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Discussion Starter · #1 ·
2020-12-23 22.01.12.jpg
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I'm just about finished bringing this gun back from the dead. I'm waiting for a new set of Wolfe Springs as they are caught up in the USPS log jam along with everyone's Christmas presents.

I plan to put a SeeAll open sight on the rail as soon as everything is reassembled and working.

The gun is stainless steel so there is no finish work to do. I think being stainless is what kept it from warping in the fire.

Much of the crud on the gun was from other items that burned and deposited their remains on this gun.

I think I will have a nice shooter for the grandkids to enjoy with me. I'm thinking about shooting squirrels too.
 

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@ichthyo Holy smokes! Is that the same gun?
 
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Discussion Starter · #3 ·
It is. The seller included a letter about the forest fire that burned the cabin this gun was in. It was the "Beachie Creek Fire near Lyons, OR. It seems there were over 200 guns in lost in this cabin fire. Five people died, but I don't think he meant those people died in this cabin.

The fire got hot enough to melt the front and rear sights that were likely an aluminum alloy. This gun wasn't in a safe, but some were. Those in the safe faired a little better.

I used a very fine blast media to get most of the oxidized material of the surface. The insides were in great shape except for the springs.

Now the question is, how will it hold up to standard veocity .22 ammo? The good news is internal parts are still available, so unless the frame cracks, I should be good to go.
 

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Its a 22. I seriously doubt it will explode if you shoot high velocity ammo. The pressures are not great enough to hurt it.
 

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The fire got hot enough to melt the front and rear sights that were likely an aluminum alloy. <snip> I used a very fine blast media to get most of the oxidized material of the surface. The insides were in great shape except for the springs.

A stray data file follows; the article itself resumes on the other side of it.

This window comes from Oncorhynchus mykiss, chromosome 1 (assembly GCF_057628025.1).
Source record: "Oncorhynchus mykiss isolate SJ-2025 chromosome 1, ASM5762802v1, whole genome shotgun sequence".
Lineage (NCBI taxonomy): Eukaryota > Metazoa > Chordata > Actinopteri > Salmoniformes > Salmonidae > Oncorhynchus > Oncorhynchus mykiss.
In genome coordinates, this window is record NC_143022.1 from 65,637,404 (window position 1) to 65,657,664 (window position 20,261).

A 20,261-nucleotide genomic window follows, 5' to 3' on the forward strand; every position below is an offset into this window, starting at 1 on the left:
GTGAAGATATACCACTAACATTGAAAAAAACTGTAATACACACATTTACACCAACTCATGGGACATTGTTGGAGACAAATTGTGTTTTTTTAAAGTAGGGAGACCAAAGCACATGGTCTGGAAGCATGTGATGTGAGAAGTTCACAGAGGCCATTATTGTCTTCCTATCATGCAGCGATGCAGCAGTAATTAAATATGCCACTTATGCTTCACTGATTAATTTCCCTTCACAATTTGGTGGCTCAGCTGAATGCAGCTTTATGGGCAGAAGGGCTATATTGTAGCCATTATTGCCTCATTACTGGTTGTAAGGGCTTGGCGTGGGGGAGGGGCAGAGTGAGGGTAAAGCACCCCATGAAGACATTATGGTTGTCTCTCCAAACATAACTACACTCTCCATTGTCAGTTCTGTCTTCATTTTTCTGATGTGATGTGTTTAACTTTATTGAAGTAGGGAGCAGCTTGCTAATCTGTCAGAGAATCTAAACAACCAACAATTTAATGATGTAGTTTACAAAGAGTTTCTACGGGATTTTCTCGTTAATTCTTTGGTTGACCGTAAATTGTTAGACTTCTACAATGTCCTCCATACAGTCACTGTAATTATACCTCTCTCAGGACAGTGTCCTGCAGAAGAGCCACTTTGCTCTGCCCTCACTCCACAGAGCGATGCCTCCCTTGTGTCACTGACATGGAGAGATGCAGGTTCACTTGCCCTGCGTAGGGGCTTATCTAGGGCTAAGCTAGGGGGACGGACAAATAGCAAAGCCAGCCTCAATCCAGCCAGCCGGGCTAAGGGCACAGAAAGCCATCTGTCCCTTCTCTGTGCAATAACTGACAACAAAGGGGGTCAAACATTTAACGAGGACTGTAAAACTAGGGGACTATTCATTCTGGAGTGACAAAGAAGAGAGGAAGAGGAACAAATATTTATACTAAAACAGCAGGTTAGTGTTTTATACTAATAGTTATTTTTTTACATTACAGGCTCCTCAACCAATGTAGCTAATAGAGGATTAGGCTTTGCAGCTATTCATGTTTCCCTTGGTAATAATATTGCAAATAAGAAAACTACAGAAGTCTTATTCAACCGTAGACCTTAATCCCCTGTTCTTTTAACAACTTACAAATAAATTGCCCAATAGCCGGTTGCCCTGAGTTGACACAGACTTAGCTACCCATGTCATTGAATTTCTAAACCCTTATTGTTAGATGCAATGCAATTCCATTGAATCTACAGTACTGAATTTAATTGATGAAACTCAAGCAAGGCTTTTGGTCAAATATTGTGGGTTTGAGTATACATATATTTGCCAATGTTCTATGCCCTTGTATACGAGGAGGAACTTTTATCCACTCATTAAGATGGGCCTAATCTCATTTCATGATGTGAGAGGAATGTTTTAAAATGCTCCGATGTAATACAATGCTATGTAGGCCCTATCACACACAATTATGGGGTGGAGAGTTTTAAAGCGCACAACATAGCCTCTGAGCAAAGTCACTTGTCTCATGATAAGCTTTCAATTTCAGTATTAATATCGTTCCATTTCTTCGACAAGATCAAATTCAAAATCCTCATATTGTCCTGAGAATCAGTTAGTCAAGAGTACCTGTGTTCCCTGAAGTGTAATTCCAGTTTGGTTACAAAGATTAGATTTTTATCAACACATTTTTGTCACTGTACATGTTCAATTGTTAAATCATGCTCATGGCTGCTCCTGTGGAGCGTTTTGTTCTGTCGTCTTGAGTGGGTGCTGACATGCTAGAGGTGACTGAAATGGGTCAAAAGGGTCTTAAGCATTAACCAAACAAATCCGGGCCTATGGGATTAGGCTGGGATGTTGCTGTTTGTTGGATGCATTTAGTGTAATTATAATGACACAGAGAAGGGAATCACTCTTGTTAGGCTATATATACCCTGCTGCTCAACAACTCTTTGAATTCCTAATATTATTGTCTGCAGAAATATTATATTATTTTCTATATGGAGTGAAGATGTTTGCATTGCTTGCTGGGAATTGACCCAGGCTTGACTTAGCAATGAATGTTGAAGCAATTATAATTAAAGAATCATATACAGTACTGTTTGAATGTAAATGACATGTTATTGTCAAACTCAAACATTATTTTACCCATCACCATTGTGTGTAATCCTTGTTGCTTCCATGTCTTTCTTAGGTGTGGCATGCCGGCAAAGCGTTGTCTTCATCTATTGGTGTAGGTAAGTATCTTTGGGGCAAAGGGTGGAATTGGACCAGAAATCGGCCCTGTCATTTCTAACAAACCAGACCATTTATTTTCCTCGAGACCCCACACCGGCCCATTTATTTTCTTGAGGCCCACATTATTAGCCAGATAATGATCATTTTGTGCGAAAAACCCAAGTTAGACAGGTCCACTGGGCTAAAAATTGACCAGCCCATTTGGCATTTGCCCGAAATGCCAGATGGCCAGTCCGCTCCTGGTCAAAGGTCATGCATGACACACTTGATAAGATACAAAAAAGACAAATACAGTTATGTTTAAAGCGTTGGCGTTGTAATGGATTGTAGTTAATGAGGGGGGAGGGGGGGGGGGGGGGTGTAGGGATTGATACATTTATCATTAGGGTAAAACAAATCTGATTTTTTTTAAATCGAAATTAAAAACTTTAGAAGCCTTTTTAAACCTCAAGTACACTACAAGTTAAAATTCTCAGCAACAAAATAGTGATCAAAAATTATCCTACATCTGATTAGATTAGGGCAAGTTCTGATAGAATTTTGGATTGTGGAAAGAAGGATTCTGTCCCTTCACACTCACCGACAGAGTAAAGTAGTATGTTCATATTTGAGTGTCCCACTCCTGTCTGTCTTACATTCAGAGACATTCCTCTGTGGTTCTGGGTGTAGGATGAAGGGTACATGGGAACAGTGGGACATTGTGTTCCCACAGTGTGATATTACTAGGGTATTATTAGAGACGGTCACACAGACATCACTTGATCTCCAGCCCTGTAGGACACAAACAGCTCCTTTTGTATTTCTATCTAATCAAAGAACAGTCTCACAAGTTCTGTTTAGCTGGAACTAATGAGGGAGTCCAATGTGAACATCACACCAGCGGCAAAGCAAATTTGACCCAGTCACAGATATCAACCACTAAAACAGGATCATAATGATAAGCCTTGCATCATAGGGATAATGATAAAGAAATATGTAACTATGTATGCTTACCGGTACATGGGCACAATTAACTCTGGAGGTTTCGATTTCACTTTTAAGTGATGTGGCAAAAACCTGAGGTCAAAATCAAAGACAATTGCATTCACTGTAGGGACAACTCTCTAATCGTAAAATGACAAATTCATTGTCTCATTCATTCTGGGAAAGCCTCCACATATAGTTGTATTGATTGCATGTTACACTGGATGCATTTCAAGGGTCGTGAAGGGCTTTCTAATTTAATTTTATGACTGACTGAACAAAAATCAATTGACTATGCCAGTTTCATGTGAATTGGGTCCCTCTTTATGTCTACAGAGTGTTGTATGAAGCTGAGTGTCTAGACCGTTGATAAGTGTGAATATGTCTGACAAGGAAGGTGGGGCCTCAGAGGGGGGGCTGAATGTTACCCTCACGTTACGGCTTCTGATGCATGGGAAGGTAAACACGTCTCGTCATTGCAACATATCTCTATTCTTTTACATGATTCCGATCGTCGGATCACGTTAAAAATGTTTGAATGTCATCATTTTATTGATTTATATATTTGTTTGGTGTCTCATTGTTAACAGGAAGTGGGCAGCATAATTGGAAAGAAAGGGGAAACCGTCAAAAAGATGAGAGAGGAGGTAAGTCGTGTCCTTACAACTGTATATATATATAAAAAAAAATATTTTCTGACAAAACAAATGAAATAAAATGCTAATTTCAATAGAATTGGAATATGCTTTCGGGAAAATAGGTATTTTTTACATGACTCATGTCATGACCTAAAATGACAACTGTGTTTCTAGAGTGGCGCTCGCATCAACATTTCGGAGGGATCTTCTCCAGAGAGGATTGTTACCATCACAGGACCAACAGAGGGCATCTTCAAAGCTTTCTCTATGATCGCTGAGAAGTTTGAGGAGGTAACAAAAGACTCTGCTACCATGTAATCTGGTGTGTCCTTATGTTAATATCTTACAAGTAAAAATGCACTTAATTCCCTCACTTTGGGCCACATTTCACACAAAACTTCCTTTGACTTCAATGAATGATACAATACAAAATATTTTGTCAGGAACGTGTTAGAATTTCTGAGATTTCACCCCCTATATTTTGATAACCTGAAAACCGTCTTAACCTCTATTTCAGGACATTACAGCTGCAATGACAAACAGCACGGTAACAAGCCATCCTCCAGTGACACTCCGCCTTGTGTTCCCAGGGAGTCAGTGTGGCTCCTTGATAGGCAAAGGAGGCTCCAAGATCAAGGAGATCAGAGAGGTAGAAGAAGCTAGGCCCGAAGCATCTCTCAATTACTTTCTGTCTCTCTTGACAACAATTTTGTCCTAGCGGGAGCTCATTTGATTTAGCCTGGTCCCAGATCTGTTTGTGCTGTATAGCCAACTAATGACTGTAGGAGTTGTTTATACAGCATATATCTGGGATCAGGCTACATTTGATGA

An amazing restoration!
 
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Beautiful work on restoration. I have a normal, late 1950's High Standard model 103 I inherited from my Granddad.

Don't know how much stronger the stainless models are, but I know in the plain steel models, the weak point is at the right rear portion of frame where the ejection cutout is. It's been said numerous times from owners of these guns that the frame will crack in this area if anybody uses high velocity ammos. Probably from the harder recoils from pounding the recoil spring will have is why it cracks the frame. Remember, a lot of these models of guns came out before many manufacturer's of high velocity ammos came out.

Are you getting the mini SeeAll? It should look so natural on this type of gun.
 

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Good work! Are you sure you didn't stick a factory original in there on us!

JK. I looks good!
 
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Discussion Starter · #8 · (Edited)
rail12_620x.jpg
Beautiful work on restoration. I have a normal, late 1950's High Standard model 103 I inherited from my Granddad.

Don't know how much stronger the stainless models are, but I know in the plain steel models, the weak point is at the right rear portion of frame where the ejection cutout is. It's been said numerous times from owners of these guns that the frame will crack in this area if anybody uses high velocity ammos. Probably from the harder recoils from pounding the recoil spring will have is why it cracks the frame. Remember, a lot of these models of guns came out before many manufacturer's of high velocity ammos came out.

Are you getting the mini SeeAll? It should look so natural on this type of gun.
I want the micro that uses two screws to anchor the sight. I don't like the rail clamp version with the the large bolt sticking out the side.
 

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View attachment 69779
I want the micro that uses two screws to anchor the sight. I don't like the rail clamp version with the the large bolt sticking out the side.
I got that micro in the tritium version, and the larger Mark 2 without the side nut, for just about $120 total during the sales a bit back.
Just like in the stock photo.

 

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Discussion Starter · #11 ·
I got that micro in the tritium version, and the larger Mark 2 without the side nut, for just about $120 total during the sales a bit back.
Just like in the stock photo.

I need to watch their web site for sales.
 

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What the Hell was that?
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It is. The seller included a letter about the forest fire that burned the cabin this gun was in. It was the "Beachie Creek Fire near Lyons, OR. It seems there were over 200 guns in lost in this cabin fire. Five people died, but I don't think he meant those people died in this cabin.

The fire got hot enough to melt the front and rear sights that were likely an aluminum alloy. This gun wasn't in a safe, but some were. Those in the safe faired a little better.

I used a very fine blast media to get most of the oxidized material of the surface. The insides were in great shape except for the springs.

Now the question is, how will it hold up to standard veocity .22 ammo? The good news is internal parts are still available, so unless the frame cracks, I should be good to go.
THAT is a damn good restoration job. Nicely done!!
 
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